Needs: 50% or $1,500
Wants: 30% or $900
Savings: 20% or $600
Remember to keep reading to the bottom for the 50-30-20 rule spreadsheet!
50% – needs on a $48,000 annual salary
So as you can see, at $48,000 per year as a single person, paying something like $1,300 for a high-priced home or rental is going to be tough.
If she chooses to pay $554 per month for a new car (the average car payment in the US), that expense should go in the ‘wants’ category because she could probably get a more affordable car.
Let’s say she pays $750 per month for rent or mortgage, then she has $750 left for her remaining needs. Another $175 could go to utilities, $225 for her car (including low payment, insurance and maintenance), $175 for medical insurance and $175 for basic groceries.
Using this example, the ‘needs’ budget appears to be tight, and downright unrealistic in some housing markets. But this budgeting plan is meant to set you up for the best financial future. Meaning, this woman will need to watch her expenses closely to make it work on her $48,000 income.
Let’s review the ‘wants’ category for this income.
Read next: How to stick to a budget: 15 tips to win with money
Wants (lifestyle) category with the 50/30/20 budgeting rule on a $48,000 salary
With a $3,000 monthly income and allocating $900 to this category, it might look like this:
She might spend $200 per month for eating out, $250 per month for travel (she loves a good vacation!), $50 for a pet, $100/month for a cell phone bill and $50 per month for internet. That leaves her $250 for entertainment, donating to charity or other lifestyle choices.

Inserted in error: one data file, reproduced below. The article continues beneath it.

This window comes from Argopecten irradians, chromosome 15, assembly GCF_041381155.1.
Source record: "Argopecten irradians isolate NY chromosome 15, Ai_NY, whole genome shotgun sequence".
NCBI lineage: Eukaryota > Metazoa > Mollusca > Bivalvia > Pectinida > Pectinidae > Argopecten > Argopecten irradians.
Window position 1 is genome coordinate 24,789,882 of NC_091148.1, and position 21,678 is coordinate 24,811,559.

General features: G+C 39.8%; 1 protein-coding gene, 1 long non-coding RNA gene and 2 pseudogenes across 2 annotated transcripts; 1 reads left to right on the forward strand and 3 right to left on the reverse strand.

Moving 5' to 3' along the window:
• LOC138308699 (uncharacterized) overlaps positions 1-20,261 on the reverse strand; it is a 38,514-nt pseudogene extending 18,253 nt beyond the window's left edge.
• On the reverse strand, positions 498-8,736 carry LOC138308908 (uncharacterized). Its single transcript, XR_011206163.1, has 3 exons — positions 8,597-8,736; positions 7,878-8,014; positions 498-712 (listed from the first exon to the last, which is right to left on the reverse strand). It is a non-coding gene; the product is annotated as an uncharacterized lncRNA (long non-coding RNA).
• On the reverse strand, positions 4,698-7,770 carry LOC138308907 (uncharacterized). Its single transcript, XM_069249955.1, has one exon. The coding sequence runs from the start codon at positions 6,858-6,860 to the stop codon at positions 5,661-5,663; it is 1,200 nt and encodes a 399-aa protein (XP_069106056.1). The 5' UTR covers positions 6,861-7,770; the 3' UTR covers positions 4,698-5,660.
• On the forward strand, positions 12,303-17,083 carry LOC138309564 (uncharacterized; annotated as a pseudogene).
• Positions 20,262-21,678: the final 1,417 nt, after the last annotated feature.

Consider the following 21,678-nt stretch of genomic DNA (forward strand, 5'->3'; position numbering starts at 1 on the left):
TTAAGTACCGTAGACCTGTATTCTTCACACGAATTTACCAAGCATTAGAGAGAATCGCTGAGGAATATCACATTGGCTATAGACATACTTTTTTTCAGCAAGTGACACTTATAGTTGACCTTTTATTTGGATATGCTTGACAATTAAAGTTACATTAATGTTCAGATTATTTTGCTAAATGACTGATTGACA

Related: Exactly How to Save Money for Vacation (a Vacation Savings Plan)
20% savings with a $3,000 monthly income
As a money coach and someone looking out for your best interest, I’d highly recommend to save no less than 10% for retirement. In fact, financial experts recommend 15%-20% for retirement. So in this scenario, let’s assume 10%, or $300, will go to a 401(k). Then another 5%, or $150 to a Roth IRA.
That leaves her with $150 for other savings or debt repayment. For this scenario, we’re going to assume she’s debt-free besides her car. It’s sometimes difficult, but completely possible to be debt-free!
So she’s saving the other $150 per month for an emergency fund.
Let’s move onto another example.
50-30-20 household budget percentages – a $125,000 income example
This example is a couple making $125,000 per year. I’m also assuming a 25% tax and employer deductions (before retirement and medical benefits).